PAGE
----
Actor, funny man and stage presence for 60 years, Johnny Beattie was given Glasgow’s Loving Cup at a civic dinner on Thursday 5 April. ‘I was totally surprised,’ said Johnny who has starred in River City TV soap for ten years.
The fresh looking 85-year-old recollects with total clarity his first day treading the boards. ‘It was May 19th 1952 at the Tivoli in Aberdeen. I was with Robert Wilson who was the biggest name around in Scotland at that time. I was the comic – you could tell that by the pillerbox red suit I was wearing!’ Johnny who was honoured by the Queen some years ago with an MBE, added: ‘I’ll keep on working till I’m found out.’
The Loving Cup is Glasgow’s highest honour and is presented to a person who has brought distinction and honour to the Dear Green Place.
Lord Provost Bob Winter presided over the annual awards ceremony when a roll of honour of key people is thanked publicly by the city for their contribution to its wellbeing.
In what was almost his last public event as Lord Provost, Councillor Winter said: ‘This event is truly one of the most rewarding for me as the city’s Lord Provost. It is such a great occasion when we can honour people from diverse walks of life who all have one thing in common – a commitment to Glasgow and its people. I can think of no better way to express our gratitude to these outstanding men and women by celebrating their achievements this way and presenting them with the Lord Provost’s award and one of them with the Loving Cup.’
The gold awards are in the form of a medal and were given to:
Prominent Accident & Emergency consultant Mr Ian Anderson for improving the health of the people of Glasgow and in keeping the city at the forefront of postgraduate medical education. Based at the Victoria Infirmary, his views are frequently sought at national and international level. He is one of the founding Fellows of the Faculty of Accident and Emergency Surgeons and one of its longest serving Council Members. He was elected President of the Royal College of Physicians and Surgeons of Glasgow in 2009. He has also played a key role in establishing collaborations with Medical Schools and hospitals in the South of India.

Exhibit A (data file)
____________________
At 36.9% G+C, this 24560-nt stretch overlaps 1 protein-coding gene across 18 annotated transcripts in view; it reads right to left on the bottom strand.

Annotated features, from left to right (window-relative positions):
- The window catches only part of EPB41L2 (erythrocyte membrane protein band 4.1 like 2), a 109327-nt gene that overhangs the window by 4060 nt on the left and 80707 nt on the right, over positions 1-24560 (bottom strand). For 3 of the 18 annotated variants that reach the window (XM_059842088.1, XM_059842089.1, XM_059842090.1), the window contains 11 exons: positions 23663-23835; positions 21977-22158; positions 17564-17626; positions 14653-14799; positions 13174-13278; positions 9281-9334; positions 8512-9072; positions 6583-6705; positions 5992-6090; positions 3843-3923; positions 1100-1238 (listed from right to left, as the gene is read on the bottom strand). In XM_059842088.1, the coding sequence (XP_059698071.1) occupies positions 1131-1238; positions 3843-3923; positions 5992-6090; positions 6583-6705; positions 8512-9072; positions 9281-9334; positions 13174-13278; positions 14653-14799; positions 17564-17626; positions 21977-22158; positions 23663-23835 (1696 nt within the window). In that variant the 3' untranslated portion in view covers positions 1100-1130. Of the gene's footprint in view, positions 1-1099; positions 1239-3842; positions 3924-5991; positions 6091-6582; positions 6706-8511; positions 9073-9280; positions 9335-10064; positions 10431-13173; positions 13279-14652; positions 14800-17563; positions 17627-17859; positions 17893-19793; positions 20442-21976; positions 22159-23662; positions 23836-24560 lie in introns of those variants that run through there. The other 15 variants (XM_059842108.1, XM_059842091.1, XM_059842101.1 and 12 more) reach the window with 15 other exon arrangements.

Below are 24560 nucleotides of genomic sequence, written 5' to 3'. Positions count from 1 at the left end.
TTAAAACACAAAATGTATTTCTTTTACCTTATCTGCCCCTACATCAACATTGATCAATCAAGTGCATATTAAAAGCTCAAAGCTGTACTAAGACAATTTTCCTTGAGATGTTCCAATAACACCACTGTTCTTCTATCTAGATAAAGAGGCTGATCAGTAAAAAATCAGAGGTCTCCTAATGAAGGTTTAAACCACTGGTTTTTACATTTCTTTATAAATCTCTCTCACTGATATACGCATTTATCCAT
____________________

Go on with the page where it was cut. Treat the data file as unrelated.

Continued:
BAE Systems Maritime received the Lord Provost’s award for business. It was accepted by Mr Angus Holt on behalf of the company which is on track to deliver six Type 45 Destroyers for the Royal Navy by the end of 2013. Four have already been handed over. It also produces Queen Elizabeth Class aircraft carriers and the Type 26 Global Combat Ship among other complex engineering programmes and services. The yards at Scotstoun and Govan employ 3000 people which includes 140 apprentices and 30 graduates in training.
Professor Jane Duckett was presented with the Lord Provost’s Award for founding the Scottish Centre for China Research at the University of Glasgow. Since its establishment in 2008 it has developed distinctive new MSc programmes in Chinese Studies. A leading international scholar in contemporary Chinese politics, Professor Duckett was instrumental in setting up the Confucius Institute at the University in 2011. It is testament to her dedication to enhancing the understanding and knowledge of China in the communities of Glasgow and the West of Scotland, and her pledge to support the business communities as they reach out to work with Chinese industry.
Dame Elish Angiolini received the Lord Provost’s Award for her services to Law and Justice. Like Johnny Beattie, Dame Elish was born in Govan. She was Solicitor General from 2001 to 2006 and Lord Advocate of Scotland, and was the first woman, the first Procurator Fiscal and the first solicitor to hold either post. Appointed Dame Commander of the Order of the British Empire (DBE) in the 2011 Birthday Honours for services to the administration of justice, Dame Elish holds honorary degrees of Doctor of Laws from Strathclyde, Glasgow Caledonian and Aberdeen universities. In September she will replace Andrew Dilnot as Principal of St Hugh’s College in Oxford.